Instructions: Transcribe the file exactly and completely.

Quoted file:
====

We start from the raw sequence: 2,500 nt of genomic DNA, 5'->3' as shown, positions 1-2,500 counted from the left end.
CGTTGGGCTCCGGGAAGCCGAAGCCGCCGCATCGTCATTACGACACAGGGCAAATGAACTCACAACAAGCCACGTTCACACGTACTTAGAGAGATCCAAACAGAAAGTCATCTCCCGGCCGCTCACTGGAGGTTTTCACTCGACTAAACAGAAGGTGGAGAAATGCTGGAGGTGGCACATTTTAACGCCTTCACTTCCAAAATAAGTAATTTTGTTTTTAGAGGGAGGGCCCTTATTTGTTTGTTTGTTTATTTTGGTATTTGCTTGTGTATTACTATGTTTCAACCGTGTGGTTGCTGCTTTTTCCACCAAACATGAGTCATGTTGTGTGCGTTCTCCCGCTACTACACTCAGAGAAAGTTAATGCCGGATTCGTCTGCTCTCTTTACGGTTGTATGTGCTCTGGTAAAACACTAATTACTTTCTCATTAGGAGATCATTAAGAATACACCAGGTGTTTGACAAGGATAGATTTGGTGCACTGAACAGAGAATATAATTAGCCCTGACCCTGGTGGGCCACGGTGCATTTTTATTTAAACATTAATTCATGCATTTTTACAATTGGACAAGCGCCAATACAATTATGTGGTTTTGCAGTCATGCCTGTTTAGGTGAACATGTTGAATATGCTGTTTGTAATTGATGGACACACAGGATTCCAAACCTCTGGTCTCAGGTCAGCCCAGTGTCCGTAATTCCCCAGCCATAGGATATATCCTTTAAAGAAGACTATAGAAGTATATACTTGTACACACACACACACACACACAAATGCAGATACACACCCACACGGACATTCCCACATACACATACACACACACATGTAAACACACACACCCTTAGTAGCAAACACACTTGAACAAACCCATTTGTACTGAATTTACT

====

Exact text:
We start from the raw sequence: 2,500 nt of genomic DNA, 5'->3' as shown, positions 1-2,500 counted from the left end.
CGTTGGGCTCCGGGAAGCCGAAGCCGCCGCATCGTCATTACGACACAGGGCAAATGAACTCACAACAAGCCACGTTCACACGTACTTAGAGAGATCCAAACAGAAAGTCATCTCCCGGCCGCTCACTGGAGGTTTTCACTCGACTAAACAGAAGGTGGAGAAATGCTGGAGGTGGCACATTTTAACGCCTTCACTTCCAAAATAAGTAATTTTGTTTTTAGAGGGAGGGCCCTTATTTGTTTGTTTGTTTATTTTGGTATTTGCTTGTGTATTACTATGTTTCAACCGTGTGGTTGCTGCTTTTTCCACCAAACATGAGTCATGTTGTGTGCGTTCTCCCGCTACTACACTCAGAGAAAGTTAATGCCGGATTCGTCTGCTCTCTTTACGGTTGTATGTGCTCTGGTAAAACACTAATTACTTTCTCATTAGGAGATCATTAAGAATACACCAGGTGTTTGACAAGGATAGATTTGGTGCACTGAACAGAGAATATAATTAGCCCTGACCCTGGTGGGCCACGGTGCATTTTTATTTAAACATTAATTCATGCATTTTTACAATTGGACAAGCGCCAATACAATTATGTGGTTTTGCAGTCATGCCTGTTTAGGTGAACATGTTGAATATGCTGTTTGTAATTGATGGACACACAGGATTCCAAACCTCTGGTCTCAGGTCAGCCCAGTGTCCGTAATTCCCCAGCCATAGGATATATCCTTTAAAGAAGACTATAGAAGTATATACTTGTACACACACACACACACACACAAATGCAGATACACACCCACACGGACATTCCCACATACACATACACACACACATGTAAACACACACACCCTTAGTAGCAAACACACTTGAACAAACCCATTTGTACTGAATTTACT